In a major separation-of-powers ruling, the U.S. Supreme Court on Monday said that members of an accounting oversight board created as part of the Sarbanes-Oxley Act were too insulated from presidential authority to be part of an accountable executive branch.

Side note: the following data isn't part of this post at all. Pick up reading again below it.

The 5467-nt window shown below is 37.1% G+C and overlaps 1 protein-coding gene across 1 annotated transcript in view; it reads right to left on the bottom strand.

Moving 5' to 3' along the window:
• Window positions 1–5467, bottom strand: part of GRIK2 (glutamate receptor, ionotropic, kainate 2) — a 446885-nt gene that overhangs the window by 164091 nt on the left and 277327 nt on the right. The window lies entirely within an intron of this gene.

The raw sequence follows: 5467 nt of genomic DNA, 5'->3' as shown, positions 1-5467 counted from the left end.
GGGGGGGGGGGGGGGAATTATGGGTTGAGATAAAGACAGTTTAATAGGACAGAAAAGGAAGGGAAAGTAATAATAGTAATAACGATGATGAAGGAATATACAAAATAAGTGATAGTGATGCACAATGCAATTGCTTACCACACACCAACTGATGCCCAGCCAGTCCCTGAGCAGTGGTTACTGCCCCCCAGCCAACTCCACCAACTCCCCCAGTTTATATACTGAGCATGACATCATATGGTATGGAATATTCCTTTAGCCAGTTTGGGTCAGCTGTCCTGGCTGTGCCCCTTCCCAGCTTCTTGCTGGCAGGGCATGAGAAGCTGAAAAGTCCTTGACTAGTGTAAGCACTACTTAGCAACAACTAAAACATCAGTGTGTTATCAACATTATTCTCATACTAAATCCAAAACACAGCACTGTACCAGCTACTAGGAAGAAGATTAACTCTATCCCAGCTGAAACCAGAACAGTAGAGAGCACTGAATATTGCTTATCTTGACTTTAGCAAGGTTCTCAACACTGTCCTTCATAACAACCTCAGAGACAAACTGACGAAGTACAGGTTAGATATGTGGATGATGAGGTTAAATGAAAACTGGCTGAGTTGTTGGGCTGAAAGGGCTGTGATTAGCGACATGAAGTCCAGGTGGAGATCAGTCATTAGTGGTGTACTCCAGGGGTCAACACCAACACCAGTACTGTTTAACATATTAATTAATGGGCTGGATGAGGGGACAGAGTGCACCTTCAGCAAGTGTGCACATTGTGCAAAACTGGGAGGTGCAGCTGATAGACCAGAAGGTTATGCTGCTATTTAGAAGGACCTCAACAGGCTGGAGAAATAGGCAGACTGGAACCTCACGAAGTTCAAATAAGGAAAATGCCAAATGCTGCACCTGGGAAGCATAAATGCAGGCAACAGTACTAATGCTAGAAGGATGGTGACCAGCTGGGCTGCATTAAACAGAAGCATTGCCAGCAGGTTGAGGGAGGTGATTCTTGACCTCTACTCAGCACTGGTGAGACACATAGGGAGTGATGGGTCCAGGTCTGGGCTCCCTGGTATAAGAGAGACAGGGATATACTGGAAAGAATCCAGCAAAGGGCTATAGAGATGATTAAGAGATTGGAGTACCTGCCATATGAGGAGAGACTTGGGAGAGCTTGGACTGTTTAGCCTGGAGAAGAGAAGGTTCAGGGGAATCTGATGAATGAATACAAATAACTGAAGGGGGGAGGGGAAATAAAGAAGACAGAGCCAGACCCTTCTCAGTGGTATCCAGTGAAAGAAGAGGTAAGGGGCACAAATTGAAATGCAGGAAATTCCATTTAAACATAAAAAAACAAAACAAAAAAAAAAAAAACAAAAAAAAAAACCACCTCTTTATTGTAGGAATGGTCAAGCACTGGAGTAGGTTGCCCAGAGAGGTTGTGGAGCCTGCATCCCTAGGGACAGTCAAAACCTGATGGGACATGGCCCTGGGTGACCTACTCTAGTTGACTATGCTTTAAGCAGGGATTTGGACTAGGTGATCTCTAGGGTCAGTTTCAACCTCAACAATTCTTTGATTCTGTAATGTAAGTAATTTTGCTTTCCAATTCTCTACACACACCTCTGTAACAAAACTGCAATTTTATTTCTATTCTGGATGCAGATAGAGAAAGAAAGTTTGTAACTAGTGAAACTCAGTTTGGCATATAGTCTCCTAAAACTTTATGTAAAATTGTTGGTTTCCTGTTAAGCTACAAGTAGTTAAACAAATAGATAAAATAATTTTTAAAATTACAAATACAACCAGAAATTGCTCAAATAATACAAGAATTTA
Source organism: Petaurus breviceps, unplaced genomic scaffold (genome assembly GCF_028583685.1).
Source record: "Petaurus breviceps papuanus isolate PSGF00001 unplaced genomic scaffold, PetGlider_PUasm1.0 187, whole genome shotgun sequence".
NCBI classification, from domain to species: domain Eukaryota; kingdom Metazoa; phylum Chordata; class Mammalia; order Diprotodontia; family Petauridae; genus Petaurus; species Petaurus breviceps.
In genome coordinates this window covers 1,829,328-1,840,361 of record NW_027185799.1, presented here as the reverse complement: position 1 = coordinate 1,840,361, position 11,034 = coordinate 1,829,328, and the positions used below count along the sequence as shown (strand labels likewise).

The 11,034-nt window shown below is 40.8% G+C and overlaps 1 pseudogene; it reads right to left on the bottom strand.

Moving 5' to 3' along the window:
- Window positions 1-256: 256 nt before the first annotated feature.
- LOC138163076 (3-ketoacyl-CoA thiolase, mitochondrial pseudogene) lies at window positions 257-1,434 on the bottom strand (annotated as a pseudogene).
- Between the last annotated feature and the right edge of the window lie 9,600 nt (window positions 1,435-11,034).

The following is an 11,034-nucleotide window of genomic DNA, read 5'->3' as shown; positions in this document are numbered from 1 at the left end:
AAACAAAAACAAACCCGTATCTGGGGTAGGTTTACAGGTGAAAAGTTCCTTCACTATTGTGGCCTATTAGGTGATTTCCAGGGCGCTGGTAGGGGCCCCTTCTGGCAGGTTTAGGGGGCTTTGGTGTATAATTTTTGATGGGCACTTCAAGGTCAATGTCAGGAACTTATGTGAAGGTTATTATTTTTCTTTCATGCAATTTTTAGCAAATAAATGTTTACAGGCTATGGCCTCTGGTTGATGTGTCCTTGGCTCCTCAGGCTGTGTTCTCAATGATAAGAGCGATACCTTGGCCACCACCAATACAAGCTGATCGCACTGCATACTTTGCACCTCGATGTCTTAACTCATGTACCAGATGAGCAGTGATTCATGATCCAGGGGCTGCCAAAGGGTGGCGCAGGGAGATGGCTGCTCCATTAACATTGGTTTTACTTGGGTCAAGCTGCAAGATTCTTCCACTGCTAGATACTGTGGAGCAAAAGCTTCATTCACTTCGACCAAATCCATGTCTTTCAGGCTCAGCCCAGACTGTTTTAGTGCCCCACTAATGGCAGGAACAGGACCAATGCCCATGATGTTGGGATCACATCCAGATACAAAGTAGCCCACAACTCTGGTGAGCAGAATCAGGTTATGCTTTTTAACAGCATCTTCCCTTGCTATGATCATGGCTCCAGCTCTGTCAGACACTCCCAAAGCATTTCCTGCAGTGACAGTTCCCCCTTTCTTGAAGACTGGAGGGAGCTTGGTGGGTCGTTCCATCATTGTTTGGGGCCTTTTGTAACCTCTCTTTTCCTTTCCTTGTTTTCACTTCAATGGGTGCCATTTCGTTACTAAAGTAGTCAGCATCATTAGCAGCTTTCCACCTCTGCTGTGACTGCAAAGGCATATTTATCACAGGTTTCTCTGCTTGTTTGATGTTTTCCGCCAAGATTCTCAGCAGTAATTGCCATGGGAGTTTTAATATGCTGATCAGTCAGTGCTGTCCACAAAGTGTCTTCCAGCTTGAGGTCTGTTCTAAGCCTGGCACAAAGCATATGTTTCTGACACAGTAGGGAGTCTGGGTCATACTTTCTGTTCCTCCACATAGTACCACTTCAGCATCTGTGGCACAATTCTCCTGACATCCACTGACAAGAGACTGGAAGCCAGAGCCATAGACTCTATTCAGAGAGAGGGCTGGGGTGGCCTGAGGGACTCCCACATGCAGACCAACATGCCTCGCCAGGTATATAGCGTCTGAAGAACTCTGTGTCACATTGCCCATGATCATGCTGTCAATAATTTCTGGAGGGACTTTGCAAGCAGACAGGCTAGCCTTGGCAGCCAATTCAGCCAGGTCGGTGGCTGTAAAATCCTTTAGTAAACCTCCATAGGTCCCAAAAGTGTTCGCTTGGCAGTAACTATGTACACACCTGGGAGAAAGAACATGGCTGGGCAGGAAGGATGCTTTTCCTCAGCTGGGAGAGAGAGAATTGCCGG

Under the law, meant to respond to the Enron and WorldCom accounting scandals, the new board was given powers to register, inspect and, if necessary, discipline public accounting firms. Its five members were appointed by the Securities and Exchange Commission, whose members, in turn, are appointed by the president. But members of both bodies can only be removed for “good cause,” not for policy disagreements.

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